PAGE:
The court in the Givaudan case commented upon the specificity required for policy assignments and determined that the assignment involved, which was prepared after a claim had been asserted, passed muster.  In many instances, evidence of coverage issued before 1986 can be found, but the policies are unlikely to be used so many years later without an assignment.  It is, therefore, recommended that owners of sites where hazardous substances have been utilized act promptly to try to obtain assignments and agreements to cooperate from former owners so that they can benefit from the existing coverage, and that new buyers try to make sure that such assignments and cooperation agreements are contained in the contract for purchase.

Refusing To Put The Cart Before The Horse: Pursuing Insurer Bad Faith In New Jersey Must Await Resolution Of Coverage Issue

A recent case illustrates that proving insurer bad faith in New Jersey will take a back seat to the resolution of the coverage issue.  By way of background, a cause of action for bad faith in first party coverage actions was first recognized in New Jersey in 1993. See Pickett v Lloyd, 131 N.J. 457 (1993) At that time, the New Jersey Supreme Court held that bad faith would be found where the basis for the insurer’s denial was determined by a court to be not even “fairly debatable.”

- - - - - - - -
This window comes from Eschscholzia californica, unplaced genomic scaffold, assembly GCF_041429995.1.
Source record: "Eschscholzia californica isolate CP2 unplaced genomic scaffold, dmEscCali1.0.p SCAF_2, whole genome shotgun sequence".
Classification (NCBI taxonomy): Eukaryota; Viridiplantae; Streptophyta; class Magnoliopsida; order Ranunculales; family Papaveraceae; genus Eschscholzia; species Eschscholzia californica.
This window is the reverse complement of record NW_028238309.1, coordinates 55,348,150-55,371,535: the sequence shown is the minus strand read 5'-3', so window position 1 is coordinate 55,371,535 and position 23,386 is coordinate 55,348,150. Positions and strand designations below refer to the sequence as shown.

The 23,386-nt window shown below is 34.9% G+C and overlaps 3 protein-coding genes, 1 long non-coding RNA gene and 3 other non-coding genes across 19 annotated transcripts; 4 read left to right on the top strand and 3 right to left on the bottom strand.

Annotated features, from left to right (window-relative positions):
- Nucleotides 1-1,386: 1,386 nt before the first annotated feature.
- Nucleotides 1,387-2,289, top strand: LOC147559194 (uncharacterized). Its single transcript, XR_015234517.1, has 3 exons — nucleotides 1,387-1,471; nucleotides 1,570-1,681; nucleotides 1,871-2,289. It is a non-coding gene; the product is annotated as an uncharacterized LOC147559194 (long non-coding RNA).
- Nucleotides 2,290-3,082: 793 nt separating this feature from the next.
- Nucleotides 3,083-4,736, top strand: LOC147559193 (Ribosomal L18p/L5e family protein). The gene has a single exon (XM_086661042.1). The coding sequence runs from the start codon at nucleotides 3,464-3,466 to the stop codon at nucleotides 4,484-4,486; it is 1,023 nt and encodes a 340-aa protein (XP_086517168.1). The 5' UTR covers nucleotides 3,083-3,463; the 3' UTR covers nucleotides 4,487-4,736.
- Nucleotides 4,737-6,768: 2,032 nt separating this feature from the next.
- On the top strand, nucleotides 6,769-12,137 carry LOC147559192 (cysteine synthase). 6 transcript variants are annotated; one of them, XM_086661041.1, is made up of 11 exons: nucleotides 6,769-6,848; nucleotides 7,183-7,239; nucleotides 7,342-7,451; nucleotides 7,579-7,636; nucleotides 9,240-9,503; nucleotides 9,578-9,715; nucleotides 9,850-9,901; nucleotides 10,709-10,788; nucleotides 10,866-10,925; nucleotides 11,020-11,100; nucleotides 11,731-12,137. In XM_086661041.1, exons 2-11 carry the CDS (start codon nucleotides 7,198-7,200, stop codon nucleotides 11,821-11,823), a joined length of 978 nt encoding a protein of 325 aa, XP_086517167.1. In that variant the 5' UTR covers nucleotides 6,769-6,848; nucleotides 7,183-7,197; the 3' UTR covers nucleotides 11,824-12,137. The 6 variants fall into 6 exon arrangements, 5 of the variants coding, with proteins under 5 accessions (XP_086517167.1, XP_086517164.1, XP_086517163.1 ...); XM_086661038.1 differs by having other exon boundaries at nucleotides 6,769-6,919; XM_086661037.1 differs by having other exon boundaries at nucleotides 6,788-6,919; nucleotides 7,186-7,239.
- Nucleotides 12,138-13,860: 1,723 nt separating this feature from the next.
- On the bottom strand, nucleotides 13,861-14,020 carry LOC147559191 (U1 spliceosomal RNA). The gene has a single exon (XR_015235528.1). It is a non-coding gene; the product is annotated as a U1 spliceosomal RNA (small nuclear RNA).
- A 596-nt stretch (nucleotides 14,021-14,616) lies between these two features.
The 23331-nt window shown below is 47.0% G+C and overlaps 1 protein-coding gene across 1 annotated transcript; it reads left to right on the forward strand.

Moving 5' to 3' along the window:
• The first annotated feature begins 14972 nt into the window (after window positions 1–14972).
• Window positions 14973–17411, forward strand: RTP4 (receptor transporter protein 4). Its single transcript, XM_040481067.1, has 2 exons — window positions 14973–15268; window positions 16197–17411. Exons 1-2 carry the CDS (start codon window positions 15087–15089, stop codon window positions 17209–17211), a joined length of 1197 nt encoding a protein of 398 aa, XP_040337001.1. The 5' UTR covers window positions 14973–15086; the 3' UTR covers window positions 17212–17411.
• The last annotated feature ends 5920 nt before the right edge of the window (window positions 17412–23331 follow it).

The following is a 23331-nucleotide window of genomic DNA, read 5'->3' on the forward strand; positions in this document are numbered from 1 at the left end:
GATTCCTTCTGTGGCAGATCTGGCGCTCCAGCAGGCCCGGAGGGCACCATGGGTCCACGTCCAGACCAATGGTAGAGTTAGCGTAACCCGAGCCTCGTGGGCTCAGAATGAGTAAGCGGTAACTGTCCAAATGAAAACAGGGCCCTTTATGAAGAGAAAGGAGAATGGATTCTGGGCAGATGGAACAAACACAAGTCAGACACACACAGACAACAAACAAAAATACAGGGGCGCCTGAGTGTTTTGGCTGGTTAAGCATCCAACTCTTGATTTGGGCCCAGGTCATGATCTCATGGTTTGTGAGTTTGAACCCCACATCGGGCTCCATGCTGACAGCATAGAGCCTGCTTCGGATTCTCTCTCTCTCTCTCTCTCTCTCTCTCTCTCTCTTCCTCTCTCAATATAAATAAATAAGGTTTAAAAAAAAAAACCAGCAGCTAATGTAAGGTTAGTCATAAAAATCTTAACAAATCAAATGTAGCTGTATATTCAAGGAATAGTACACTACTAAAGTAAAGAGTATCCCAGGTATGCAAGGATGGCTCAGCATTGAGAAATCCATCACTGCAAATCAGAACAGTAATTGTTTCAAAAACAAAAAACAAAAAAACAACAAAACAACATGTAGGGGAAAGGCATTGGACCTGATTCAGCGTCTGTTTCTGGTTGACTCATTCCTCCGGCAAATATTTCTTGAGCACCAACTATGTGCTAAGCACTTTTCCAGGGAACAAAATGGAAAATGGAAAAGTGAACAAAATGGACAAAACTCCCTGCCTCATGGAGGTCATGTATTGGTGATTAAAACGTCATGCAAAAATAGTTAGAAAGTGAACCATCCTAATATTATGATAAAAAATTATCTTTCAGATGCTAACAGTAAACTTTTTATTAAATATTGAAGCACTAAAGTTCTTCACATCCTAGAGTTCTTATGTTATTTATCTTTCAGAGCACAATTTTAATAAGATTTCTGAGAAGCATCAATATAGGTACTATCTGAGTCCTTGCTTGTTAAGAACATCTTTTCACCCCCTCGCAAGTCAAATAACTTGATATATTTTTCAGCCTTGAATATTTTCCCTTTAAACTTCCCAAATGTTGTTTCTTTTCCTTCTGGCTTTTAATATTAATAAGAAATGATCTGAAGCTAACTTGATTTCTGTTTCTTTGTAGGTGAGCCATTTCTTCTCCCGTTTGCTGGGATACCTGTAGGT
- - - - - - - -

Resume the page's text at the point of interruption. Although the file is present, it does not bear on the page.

If bad faith is established, an insured can recover consequential damages from an insurance company that extend beyond what the policy may provide, and can also recover punitive damages.  These consequential damages can include interest payments on loans taken by insureds to pay bills that should have been paid by the insurance company with the policy proceeds and even damages caused by the insured’s inability to operate its business because timely payment of benefits under the policy had not been made.

The resolution of the bad faith issue will not occur quickly, however.  Indeed, significant activity may need to occur in the litigation before the bad faith issues will even be addressed. For example, the New Jersey Supreme Court clarified this year that an insured must prevail on the substantive claim for coverage as a matter of law before being able to establish bad faith under the “fairly debatable” standard.  Badiali v. New Jersey Manufacturers Insurance Group, 220 N.J. 544 (2015).